The Basics of Baking a Classic Loaf of Bread at Home

Feed the yeast, feel the dough, watch it rise

Sheetal Bhat

The aroma of freshly baked bread creates one of those moments in life when everything seems perfect. And possible.

Baking, as they say, is a science requiring a baker to plan and persist in order to avoid disappointments. A lot depends on the ingredients you use, the manner or order in which the ingredients are mixed, the baking tins used and oven temperature. Hence, each bake will have an individuality that reflects the method, and to some extent, the emotional state of the baker. More so when it comes to baking bread.

Breads are very sharp at reflecting the quality of ingredients and handling of dough. As the awareness on the undesirable effects of ingredients used in industrially produced breads grows—from refined flour to preservatives—a lot of us are trying to bake homemade breads, as often as we can.

Also read: 31 Days of Baking with LF

Baking Bread at Home: The Beginning

I began baking homemade breads a few years back, teaching myself the fundamentals as well as some finer details of baking breads while working with commercial yeast and of late, the wild yeast or sourdough.

Back when I was growing up, our kitchens lacked the tools required to bake. What was available outside was rarely accurate. Recipes were rare to find and if we found one worth trying in the women’s magazines, sourcing the ingredients was a tall task. Since the demand was so low, even leavening agents lost their mojo, waiting for an enthusiastic baker to pick them off the store shelf. We experimented—in the absence of caster sugar, granulated sugar was ground at home, the very British recipes requiring self-rising flour were never attempted as the local kiranawala had no clue where to procure them. We had to learn from our mistakes and the family had to be prepared to eat those mistakes.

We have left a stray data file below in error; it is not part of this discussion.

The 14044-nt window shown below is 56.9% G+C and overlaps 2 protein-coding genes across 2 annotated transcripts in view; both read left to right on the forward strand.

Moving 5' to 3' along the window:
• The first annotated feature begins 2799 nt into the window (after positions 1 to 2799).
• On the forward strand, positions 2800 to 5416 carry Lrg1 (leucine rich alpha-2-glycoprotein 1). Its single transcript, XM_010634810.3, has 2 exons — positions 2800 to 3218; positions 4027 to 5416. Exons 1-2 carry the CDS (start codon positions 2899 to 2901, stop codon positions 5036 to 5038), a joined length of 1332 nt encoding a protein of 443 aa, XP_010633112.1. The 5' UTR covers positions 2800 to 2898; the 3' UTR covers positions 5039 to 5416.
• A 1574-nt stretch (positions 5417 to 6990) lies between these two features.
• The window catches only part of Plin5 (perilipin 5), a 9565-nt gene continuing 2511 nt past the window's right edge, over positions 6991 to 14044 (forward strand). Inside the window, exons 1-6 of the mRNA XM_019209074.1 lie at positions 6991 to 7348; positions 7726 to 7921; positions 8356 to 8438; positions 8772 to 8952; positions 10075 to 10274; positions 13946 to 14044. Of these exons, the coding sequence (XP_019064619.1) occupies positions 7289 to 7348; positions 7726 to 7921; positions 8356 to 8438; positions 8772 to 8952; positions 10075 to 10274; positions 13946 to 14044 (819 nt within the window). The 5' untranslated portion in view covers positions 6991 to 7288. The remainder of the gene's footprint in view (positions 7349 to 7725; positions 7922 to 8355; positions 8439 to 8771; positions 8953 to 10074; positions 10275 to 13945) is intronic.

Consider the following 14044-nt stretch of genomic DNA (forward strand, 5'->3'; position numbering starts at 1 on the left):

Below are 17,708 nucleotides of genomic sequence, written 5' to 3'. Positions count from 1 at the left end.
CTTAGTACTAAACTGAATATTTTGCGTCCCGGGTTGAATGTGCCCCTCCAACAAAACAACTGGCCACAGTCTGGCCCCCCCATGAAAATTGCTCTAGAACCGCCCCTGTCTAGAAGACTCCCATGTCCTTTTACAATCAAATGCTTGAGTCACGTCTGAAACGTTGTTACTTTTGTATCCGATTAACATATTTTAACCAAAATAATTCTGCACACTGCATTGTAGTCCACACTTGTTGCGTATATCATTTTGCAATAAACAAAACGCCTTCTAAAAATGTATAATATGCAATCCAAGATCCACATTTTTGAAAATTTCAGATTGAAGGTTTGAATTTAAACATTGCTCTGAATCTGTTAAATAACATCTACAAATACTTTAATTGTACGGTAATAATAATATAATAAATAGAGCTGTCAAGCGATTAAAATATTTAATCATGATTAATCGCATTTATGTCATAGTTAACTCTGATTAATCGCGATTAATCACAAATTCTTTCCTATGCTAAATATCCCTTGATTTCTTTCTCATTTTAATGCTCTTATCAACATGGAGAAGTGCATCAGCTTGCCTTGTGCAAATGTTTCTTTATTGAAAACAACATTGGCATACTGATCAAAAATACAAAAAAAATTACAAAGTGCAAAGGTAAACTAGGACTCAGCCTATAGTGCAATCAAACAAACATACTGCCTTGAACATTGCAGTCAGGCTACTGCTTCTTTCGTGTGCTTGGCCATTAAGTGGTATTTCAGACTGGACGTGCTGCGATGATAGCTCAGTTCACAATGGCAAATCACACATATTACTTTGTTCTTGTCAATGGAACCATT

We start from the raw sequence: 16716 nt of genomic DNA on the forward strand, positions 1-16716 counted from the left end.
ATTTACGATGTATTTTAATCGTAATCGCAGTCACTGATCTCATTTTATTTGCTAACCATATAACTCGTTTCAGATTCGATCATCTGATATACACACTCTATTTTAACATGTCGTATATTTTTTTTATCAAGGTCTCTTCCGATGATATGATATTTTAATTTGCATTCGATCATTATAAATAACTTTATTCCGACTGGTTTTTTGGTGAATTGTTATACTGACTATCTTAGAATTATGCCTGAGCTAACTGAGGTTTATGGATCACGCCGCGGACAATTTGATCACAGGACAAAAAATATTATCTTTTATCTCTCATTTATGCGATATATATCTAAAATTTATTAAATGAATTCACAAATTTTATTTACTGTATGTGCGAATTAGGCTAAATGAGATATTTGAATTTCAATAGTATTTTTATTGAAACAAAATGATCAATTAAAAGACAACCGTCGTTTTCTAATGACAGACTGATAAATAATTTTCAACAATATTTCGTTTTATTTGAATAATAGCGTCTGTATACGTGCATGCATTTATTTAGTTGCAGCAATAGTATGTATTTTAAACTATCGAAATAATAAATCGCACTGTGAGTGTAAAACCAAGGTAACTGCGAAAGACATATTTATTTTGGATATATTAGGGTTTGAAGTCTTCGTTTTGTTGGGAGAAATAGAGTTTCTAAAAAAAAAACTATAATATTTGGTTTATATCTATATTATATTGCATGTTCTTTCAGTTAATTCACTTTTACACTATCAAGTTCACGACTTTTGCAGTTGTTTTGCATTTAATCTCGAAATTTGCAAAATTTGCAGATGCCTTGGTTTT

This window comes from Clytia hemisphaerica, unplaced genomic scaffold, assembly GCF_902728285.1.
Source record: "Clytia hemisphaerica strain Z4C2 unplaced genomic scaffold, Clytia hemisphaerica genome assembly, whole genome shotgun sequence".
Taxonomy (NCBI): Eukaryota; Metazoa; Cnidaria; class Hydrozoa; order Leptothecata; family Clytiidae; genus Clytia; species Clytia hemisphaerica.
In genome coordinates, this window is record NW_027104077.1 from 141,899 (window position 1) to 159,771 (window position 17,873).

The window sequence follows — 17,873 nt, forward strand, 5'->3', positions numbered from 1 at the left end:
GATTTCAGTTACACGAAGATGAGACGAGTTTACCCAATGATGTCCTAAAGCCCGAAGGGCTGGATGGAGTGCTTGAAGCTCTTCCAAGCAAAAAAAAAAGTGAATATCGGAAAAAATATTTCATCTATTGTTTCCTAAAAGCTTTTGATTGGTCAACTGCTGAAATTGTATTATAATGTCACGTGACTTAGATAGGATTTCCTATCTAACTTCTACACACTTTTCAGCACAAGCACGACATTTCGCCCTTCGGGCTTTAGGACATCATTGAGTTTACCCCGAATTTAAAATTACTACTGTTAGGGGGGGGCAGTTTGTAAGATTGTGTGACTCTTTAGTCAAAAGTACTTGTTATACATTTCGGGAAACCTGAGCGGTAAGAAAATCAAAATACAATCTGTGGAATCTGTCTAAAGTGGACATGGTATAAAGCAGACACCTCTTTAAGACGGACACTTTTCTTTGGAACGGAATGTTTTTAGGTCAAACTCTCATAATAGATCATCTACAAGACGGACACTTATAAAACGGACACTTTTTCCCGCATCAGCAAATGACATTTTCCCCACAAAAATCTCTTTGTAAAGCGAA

It is not the flour, water and salt that intimidate us. But the yeast, it can test our patience. 

Baking is a craft that requires practice to perfect it, it demands feedback, sharing of tips and tricks. If you’re a beginner, I can very well comprehend the initial anxiety while learning to work with yeast. It isn’t the flour, water and salt that intimidate us, but the yeast can test our patience. In India, we are not used to working with commercial yeast. Although a lot of our fermented foods have wild yeast, it is the commercial yeast that daunts us. I was extremely nervous when I baked my first loaf using commercial yeast and have now worked my way to become a confident bread baker. To get here, one needs to develop a nuanced relationship with yeast. Here are some points to keep in mind:

Firstly, choose good quality ingredients. Just as you take care to select the best whole wheat flour for your rotis, be prudent about the quality of flour and yeast you use. The fresher the ingredients, the better your breads will be.

Always transfer the flour to a container, do not allow it to remain in its original package. The flour will expand and increase in volume in the container. This way you would not end up using more than required amount of flour.

It is advisable to use a digital weighing scale rather than measuring cup to weigh the ingredients. The more accurate the measures, the better chances one has to achieve perfect results.

Read and acquaint yourself with bread baking terminology—it will help you interpret the recipe well. You will also understand the science behind what goes into baking a good loaf of bread.

It is crucial to ensure that the yeast has not crossed its use-by date. Hence, always “prove the yeast” by allowing it to froth up in some sweetened water.

Also read: 5 baking powder substitutes to save you a trip to the store